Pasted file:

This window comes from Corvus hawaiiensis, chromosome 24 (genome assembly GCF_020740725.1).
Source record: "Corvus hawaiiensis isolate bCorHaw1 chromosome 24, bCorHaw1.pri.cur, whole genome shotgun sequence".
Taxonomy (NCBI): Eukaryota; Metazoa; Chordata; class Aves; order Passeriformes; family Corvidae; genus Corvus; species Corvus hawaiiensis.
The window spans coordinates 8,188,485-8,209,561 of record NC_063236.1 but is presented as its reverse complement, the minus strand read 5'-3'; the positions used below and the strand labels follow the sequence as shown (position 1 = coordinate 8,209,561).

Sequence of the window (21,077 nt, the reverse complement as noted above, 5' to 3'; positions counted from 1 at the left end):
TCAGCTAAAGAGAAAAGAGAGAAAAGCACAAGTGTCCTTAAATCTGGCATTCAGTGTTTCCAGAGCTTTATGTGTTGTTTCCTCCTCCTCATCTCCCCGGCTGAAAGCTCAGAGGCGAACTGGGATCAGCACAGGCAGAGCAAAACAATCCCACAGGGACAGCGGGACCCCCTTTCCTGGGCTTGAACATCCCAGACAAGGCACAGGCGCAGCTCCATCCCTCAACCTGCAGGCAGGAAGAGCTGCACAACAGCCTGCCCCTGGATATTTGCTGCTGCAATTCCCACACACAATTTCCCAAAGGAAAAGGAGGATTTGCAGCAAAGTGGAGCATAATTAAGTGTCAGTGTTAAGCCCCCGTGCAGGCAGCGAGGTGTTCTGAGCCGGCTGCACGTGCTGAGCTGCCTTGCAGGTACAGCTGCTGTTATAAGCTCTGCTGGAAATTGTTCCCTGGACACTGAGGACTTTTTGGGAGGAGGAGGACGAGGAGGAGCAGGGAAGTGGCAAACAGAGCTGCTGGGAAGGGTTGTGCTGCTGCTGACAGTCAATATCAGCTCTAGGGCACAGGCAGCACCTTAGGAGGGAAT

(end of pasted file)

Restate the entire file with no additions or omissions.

This window comes from Corvus hawaiiensis, chromosome 24 (genome assembly GCF_020740725.1).
Source record: "Corvus hawaiiensis isolate bCorHaw1 chromosome 24, bCorHaw1.pri.cur, whole genome shotgun sequence".
Taxonomy (NCBI): Eukaryota; Metazoa; Chordata; class Aves; order Passeriformes; family Corvidae; genus Corvus; species Corvus hawaiiensis.
The window spans coordinates 8,188,485-8,209,561 of record NC_063236.1 but is presented as its reverse complement, the minus strand read 5'-3'; the positions used below and the strand labels follow the sequence as shown (position 1 = coordinate 8,209,561).

Sequence of the window (21,077 nt, the reverse complement as noted above, 5' to 3'; positions counted from 1 at the left end):
TCAGCTAAAGAGAAAAGAGAGAAAAGCACAAGTGTCCTTAAATCTGGCATTCAGTGTTTCCAGAGCTTTATGTGTTGTTTCCTCCTCCTCATCTCCCCGGCTGAAAGCTCAGAGGCGAACTGGGATCAGCACAGGCAGAGCAAAACAATCCCACAGGGACAGCGGGACCCCCTTTCCTGGGCTTGAACATCCCAGACAAGGCACAGGCGCAGCTCCATCCCTCAACCTGCAGGCAGGAAGAGCTGCACAACAGCCTGCCCCTGGATATTTGCTGCTGCAATTCCCACACACAATTTCCCAAAGGAAAAGGAGGATTTGCAGCAAAGTGGAGCATAATTAAGTGTCAGTGTTAAGCCCCCGTGCAGGCAGCGAGGTGTTCTGAGCCGGCTGCACGTGCTGAGCTGCCTTGCAGGTACAGCTGCTGTTATAAGCTCTGCTGGAAATTGTTCCCTGGACACTGAGGACTTTTTGGGAGGAGGAGGACGAGGAGGAGCAGGGAAGTGGCAAACAGAGCTGCTGGGAAGGGTTGTGCTGCTGCTGACAGTCAATATCAGCTCTAGGGCACAGGCAGCACCTTAGGAGGGAAT